One thing I noticed straight away was an indicator on the receiver that shows how much signal it’s receiving, much like the meters in a DAW, reacting in real-time to my playing. The display also gives you information on battery life when the transmitter is on, or helpfully informs you if the transmitter is off. On the transmitter itself, you also have a battery life indicator, so you’re doubly informed as to just how much juice you’ve got left.

There’s a huge array of settings available for tweaking when you jump into the menu by pressing the ‘set/home’ button in the centre. Anti-feedback lets you select specific frequencies that cause acoustic feedback, and a cable tone option lets you select the length of cable you want, perfect for those who want to simulate the loss of treble from long cable runs. There are also options to set the gain, change the phase, adjust the outputs, change the LED colour, and scan for available channels. It’s an exhaustive list, and reassuring to know that you’ll have plenty of flexibility alongside the physical ground lift switch when playing live.

the t.bone GigA Pro

(Image credit: Future)

For the playing itself, I didn’t notice any real difference in quality from my usual cable setup. There was no noticeable lag in response time either. The transmitter fits nicely into a variety of my guitars, including the recessed electro socket jack of my Telecaster. I found the transmitter was nice and lightweight, not feeling obtrusive whilst I was playing or adding any noticeable weight to my guitars either.

Overall I’m mightily impressed with what the t.bone GigA Pro Pedal Set offers for relatively little money. My only real gripe is that if you want to house the full setup on your pedalboard, you’re going to have two extra power cables running from your rig. If you’re willing to leave the transmitter charger at home or in your gig bag you can save yourself a socket there, but some might prefer the convenience of a combined receiver charger, which Thomann does offer in the Harley Benton AirBorne Pro.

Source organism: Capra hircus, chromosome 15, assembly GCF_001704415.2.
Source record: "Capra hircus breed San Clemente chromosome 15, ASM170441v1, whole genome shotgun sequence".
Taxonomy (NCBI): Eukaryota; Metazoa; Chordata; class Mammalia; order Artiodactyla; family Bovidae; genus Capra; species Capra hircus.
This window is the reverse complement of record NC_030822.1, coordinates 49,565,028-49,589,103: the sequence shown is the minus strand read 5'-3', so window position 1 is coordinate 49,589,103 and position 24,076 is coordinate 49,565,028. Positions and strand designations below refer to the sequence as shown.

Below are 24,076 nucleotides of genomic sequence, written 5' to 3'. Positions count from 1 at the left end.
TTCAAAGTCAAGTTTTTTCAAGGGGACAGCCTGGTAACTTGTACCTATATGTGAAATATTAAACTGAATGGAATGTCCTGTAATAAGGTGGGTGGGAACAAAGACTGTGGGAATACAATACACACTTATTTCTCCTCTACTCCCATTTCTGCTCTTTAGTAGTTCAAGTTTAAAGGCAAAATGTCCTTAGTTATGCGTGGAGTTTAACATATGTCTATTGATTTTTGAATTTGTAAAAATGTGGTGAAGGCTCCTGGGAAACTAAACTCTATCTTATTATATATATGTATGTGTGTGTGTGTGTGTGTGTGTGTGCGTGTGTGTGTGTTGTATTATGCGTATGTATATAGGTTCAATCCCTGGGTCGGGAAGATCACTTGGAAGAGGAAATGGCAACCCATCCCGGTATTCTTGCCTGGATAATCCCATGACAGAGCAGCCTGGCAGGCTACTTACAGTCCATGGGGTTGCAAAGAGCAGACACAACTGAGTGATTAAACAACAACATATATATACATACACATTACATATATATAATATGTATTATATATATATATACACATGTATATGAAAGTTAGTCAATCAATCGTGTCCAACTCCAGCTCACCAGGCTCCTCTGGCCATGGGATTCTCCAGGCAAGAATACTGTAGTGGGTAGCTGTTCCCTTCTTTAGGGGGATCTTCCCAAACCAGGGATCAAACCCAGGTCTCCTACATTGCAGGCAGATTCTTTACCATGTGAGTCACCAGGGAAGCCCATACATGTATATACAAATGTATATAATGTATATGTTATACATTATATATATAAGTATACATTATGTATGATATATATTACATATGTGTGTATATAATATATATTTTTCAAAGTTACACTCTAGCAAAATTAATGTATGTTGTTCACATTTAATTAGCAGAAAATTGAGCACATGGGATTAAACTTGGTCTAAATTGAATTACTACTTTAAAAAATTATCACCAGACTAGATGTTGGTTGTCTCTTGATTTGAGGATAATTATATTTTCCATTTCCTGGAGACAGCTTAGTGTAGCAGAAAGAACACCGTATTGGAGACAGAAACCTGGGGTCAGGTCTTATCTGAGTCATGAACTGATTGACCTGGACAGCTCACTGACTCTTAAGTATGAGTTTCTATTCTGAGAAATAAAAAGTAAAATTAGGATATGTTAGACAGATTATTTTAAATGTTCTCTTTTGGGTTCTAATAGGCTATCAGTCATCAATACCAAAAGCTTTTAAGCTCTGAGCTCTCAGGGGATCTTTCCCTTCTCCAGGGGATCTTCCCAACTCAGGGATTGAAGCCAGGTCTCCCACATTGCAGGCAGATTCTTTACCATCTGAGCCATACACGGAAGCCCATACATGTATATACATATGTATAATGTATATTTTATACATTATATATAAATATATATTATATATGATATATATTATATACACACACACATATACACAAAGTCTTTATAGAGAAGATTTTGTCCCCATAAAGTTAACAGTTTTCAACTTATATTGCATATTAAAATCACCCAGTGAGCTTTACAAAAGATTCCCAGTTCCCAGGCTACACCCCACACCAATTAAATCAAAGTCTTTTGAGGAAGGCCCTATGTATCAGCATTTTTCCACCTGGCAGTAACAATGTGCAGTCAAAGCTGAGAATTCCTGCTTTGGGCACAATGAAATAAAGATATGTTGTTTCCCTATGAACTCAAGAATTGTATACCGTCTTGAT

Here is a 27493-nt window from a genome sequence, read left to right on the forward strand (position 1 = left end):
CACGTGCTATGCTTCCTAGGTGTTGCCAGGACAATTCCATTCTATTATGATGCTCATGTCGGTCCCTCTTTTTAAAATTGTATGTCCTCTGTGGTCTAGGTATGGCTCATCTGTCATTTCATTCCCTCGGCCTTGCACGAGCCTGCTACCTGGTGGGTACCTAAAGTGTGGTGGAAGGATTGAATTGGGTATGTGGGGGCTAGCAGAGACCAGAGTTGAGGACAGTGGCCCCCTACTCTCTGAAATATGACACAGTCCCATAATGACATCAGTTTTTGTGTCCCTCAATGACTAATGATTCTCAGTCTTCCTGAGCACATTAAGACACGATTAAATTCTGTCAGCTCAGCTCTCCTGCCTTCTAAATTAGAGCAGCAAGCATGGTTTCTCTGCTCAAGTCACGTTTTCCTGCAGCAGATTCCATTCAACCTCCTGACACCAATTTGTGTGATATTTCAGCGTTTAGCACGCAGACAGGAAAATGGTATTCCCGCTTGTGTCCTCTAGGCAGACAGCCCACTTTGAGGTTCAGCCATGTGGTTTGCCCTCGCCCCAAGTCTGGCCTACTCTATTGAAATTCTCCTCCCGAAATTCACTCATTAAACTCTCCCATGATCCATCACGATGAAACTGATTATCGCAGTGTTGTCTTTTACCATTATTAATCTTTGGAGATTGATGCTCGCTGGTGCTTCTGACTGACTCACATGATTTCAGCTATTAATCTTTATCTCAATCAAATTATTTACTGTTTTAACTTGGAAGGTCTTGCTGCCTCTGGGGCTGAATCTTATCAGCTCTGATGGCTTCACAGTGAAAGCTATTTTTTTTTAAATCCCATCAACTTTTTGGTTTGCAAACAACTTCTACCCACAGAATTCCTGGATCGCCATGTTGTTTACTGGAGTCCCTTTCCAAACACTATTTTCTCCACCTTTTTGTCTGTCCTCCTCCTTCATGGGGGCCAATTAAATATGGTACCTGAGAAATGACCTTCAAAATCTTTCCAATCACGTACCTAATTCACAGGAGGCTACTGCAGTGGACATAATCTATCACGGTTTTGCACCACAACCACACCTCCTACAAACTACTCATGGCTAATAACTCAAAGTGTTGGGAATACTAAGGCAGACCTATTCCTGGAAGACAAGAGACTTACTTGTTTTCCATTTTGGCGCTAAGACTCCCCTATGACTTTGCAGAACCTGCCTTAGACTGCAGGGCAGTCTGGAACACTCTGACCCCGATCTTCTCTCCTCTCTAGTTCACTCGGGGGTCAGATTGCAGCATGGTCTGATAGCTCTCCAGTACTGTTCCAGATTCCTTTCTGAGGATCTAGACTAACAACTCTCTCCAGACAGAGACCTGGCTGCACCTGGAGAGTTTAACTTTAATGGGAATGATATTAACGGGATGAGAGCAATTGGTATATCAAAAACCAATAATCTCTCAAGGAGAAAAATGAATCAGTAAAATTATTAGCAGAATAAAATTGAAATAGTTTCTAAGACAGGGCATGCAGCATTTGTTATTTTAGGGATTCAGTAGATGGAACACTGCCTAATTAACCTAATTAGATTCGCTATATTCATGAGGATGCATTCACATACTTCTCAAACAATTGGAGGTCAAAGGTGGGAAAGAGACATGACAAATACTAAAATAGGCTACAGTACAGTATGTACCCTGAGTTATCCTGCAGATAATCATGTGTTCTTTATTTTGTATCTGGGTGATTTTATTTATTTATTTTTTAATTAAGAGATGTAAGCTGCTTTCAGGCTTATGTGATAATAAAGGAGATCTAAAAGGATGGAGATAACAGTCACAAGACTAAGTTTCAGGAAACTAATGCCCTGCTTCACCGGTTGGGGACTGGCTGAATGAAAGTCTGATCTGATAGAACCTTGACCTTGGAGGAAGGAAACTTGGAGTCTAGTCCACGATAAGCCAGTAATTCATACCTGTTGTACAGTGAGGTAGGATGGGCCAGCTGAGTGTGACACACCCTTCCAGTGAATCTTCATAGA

MusicRadar verdict: For guitarists on a budget, the t.bone GigA Pro Pedal Set offers a huge array of options for a much cheaper price than some of its big-name competitors. A few small gripes aside, it’s the perfect first wireless system for players looking to take to the stage cable-free.

the t.bone GigA Pro pedal set: Specifications

  • Range: Up to 100m
  • Latency: <4ms
  • Frequency response: N/A
  • Dynamic range: N/A
  • Operating band: 2.4 GHz
  • Sample rate: 24bit/44.1kHz
  • Contact: Thomann
Matt McCracken
Junior Deals Writer

Matt is a Junior Deals Writer here at MusicRadar. He regularly tests and reviews music gear with a focus on audio interfaces, studio headphones, studio monitors, and pretty much anything else home recording-related. Matt worked in music retail for 5 years at Dawsons Music and Northwest Guitars and has written for various music sites including Guitar World, Guitar Player, Guitar.com, Ultimate Guitar, and Thomann’s t.blog.  A regularly gigging guitarist with over 20 years of experience playing live and producing bands, he's performed everything from jazz to djent, gigging all over the UK in more dingy venues than you can shake a drop-tuned guitar at.